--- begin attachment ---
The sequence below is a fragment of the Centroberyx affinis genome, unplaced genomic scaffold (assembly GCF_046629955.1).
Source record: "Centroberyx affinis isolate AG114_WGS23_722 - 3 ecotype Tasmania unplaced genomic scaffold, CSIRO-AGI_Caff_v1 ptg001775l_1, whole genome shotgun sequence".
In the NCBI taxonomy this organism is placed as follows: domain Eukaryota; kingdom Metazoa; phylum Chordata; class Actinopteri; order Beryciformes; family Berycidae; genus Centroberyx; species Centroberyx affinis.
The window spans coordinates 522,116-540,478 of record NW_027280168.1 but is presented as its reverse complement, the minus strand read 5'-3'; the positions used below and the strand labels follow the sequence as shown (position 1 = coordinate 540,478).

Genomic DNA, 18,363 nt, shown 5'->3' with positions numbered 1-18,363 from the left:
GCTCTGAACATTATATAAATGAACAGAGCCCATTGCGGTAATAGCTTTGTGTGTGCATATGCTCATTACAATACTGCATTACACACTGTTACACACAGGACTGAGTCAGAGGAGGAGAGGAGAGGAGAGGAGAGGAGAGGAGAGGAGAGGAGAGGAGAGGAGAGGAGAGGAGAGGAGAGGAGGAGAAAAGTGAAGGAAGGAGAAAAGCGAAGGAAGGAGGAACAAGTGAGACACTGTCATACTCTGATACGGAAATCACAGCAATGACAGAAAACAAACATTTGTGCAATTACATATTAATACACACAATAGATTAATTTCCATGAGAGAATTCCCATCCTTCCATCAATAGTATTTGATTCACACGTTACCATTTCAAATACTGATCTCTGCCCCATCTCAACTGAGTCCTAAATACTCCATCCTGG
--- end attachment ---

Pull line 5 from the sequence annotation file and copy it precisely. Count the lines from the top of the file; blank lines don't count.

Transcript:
Genomic DNA, 18,363 nt, shown 5'->3' with positions numbered 1-18,363 from the left: